We all make typos or grammatical errors from time to time. There could be a few in this blog post, even though I’ve read and re-read to look for them. I’m so embarrassed to discover my own, or when someone else points them out, but I think something bigger is going on. I think there has been a slippage of general grammar knowledge over the past few years. Auto-correct features that seem to have been trained by the untrained masses don’t help.


Thanks to Bizarro cartoonists for the timely quip!

 Or maybe it’s not that writers today know less, but that more are publishing poorly edited content. It used to be that published texts—books, articles, etc.—were vetted by editors, probably several layers of them, before reaching the reader. Today, those layers have largely disappeared. Many self-published authors go cheap on editing because, let’s face it, most of us don’t make a lot of money in this business. 

Today it takes an instant to post a piece that could be filled with typos and those cringe-worthy errors. And the more they appear in public, the more those errors are ingrained into the collective lack-of-knowledge base. Maybe that’s how language changes over time—too many people making the same errors over and over until the error becomes the accepted form!

So what, if anything, should the grammar nerd do when stumbling upon those error-filled pieces? (I’m not talking about a single instance. I’m talking about those so bad, we can’t keep reading.) Do we just wince behind our screens and post something benign in the comments? Or do we send a private message to the author so he/she can make corrections? 

Maybe something like: Dear (name of author), I noticed you posted what was probably a draft of your blurb on your blog. I spotted several errors. I hate when that happens to me!”

I tell myself that I would want to know if that were my post....maybe. I think that for most of us, any unsolicited “corrective” contact, no matter how well intended, would come across as condescending, resulting in either embarrassment/humiliation or anger, or both. It could generate more bad will than any benefit to the greater grammatical good is worth!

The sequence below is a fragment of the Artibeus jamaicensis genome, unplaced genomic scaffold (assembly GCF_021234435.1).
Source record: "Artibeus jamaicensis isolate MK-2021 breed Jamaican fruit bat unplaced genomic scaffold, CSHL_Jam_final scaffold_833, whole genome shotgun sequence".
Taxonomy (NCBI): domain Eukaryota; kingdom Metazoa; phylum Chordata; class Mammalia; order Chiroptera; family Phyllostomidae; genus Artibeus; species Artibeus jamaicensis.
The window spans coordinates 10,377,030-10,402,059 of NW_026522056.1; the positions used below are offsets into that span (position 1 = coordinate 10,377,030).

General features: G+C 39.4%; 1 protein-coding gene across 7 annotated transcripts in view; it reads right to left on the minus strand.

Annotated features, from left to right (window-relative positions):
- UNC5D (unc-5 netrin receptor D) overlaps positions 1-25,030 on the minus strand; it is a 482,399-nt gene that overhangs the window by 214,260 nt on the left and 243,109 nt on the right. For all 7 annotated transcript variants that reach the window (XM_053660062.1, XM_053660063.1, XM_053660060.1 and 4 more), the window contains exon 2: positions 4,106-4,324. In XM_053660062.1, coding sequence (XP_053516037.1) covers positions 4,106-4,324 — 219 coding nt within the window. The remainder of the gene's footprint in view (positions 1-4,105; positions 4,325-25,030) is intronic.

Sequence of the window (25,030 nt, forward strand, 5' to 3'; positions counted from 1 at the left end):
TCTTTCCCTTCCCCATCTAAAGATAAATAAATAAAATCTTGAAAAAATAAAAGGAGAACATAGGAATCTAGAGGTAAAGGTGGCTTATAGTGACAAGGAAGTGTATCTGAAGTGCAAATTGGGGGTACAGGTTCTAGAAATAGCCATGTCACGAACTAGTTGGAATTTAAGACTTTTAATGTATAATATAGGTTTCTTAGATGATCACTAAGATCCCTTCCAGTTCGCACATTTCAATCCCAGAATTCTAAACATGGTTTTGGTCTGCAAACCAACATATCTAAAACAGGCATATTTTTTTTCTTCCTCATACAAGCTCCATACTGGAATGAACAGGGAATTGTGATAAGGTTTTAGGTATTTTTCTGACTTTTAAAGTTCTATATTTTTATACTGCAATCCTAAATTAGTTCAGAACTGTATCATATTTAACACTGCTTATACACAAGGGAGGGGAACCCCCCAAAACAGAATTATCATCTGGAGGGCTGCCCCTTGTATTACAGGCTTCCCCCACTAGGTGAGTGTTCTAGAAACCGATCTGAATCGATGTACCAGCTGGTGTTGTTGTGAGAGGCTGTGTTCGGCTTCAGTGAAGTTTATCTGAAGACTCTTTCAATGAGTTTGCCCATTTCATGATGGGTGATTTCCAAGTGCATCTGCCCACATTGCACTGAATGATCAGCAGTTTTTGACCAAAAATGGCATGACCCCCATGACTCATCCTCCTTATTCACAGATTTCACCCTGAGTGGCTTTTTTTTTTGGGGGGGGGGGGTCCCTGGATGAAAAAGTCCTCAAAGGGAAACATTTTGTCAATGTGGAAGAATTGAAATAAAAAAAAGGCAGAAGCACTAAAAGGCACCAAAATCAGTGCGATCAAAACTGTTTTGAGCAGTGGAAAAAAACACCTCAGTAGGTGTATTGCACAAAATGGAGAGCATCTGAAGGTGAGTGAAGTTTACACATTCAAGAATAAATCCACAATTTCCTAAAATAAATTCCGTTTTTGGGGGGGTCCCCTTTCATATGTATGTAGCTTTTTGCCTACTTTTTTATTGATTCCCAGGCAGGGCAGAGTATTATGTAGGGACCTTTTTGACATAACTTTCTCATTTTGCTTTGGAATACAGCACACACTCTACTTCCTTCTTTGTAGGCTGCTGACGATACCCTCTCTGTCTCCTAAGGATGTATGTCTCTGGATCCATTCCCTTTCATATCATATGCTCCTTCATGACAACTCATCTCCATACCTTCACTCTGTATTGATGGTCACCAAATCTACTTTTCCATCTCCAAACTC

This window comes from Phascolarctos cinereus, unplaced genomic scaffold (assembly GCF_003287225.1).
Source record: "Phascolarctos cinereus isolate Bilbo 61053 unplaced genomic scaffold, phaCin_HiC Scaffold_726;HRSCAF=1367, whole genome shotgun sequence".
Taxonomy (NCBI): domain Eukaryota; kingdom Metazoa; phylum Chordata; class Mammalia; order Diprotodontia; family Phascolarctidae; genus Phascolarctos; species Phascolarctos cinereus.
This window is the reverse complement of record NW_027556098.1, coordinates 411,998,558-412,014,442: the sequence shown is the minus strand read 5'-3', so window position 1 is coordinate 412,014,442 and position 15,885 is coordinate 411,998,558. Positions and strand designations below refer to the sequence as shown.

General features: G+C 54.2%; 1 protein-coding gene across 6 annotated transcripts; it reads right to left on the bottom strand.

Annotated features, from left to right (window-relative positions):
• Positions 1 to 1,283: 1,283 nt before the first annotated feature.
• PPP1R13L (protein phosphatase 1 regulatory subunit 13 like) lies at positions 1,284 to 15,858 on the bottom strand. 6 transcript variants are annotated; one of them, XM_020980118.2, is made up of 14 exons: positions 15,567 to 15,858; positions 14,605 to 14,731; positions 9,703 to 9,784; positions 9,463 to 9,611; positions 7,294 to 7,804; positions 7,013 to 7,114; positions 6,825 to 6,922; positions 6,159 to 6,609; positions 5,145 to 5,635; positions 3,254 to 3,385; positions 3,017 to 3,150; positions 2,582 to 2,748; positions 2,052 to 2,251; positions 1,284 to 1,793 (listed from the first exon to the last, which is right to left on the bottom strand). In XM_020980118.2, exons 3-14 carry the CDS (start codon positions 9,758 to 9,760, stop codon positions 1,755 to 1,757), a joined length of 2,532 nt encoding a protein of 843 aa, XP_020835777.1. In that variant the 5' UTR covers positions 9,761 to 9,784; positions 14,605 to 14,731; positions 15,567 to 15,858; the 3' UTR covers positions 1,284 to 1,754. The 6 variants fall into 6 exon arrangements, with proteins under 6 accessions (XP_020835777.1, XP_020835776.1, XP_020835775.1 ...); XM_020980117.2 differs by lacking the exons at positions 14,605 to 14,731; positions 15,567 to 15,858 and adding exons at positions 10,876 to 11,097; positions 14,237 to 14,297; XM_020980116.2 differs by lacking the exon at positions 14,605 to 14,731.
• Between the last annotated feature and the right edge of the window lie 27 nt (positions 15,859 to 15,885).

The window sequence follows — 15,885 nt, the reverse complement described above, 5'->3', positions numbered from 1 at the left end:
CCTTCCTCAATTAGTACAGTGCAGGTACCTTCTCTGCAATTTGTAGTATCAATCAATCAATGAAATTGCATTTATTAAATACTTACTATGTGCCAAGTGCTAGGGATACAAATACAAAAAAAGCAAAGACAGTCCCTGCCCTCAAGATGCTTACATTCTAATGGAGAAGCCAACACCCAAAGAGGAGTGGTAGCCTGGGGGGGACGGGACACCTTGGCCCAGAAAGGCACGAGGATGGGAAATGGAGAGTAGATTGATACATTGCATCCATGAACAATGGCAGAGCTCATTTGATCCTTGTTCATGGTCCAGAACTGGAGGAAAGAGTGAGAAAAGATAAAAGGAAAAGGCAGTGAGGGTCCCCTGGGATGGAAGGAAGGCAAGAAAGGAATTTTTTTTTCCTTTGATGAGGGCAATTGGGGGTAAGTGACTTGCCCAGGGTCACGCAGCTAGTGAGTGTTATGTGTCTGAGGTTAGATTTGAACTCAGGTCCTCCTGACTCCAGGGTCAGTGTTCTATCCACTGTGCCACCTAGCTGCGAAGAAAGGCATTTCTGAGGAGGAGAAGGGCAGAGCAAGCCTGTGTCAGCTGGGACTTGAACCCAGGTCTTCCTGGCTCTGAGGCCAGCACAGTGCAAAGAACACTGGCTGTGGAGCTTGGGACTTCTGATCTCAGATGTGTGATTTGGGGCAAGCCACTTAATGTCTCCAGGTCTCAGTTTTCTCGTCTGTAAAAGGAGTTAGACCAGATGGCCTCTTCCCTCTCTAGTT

As for the example I mentioned at the beginning, I don’t know the author, so I chose to wince behind my screen and post a benign comment. But those awful errors keep lurking in the back of my mind, and I wonder if I should have tried to contact her.

What do fellow authors and readers think? Let sleeping errors lie, or offer a hoping-to-help hand?

Leah writes stories of mystery and romance, good and evil and the power of love. She is a true grammar nerd who sometimes finds herself mentally diagramming complex sentences. Learn more about her work at her website. Or visit her on Facebook where she posts occasional tidbits about writing and life. (For more Bizarro, go here.)

Thursday, June 21, 2018

Over the finish line by Barbara Edwards

After watching Justify win the Triple Crown I couldn't resist the comparison. I'm into the final stretch on my manuscript. I need to write the last chapter and I can submit it to my publisher. I sent my editor a couple updates so she'd be ready.

I'm so excited.

The plan is to do the edits and have the book ready to publish on Labor Day weekend. I can tell you to look for my name and new release, but I haven't given it a name yet.
Oh my. lots of suggestions are dancing through my head. (picture sugarplums) and I can't decide. when I do I will let you know.

I can give you a few hints. My manuscript is set in Vermont. I have a handsome hero (no surprise) with conflicts. Hmmm
In the last chapter I have to wind up all the loose threads.

Working like this has been good for me. I plan to keep going with the amount of words daily.  Only they will be in the other works I put aside to do this. I'll keep you informed of my progress. And the name when I find it.

Please follow, friend or like me. I love to hear from my readers.
Amazon Author’s Page

Wednesday, June 20, 2018

Curse of the lawn mower

I picked this gif because I thought it was cute, and then I started feeling a little resentful...How does she make it look so easy?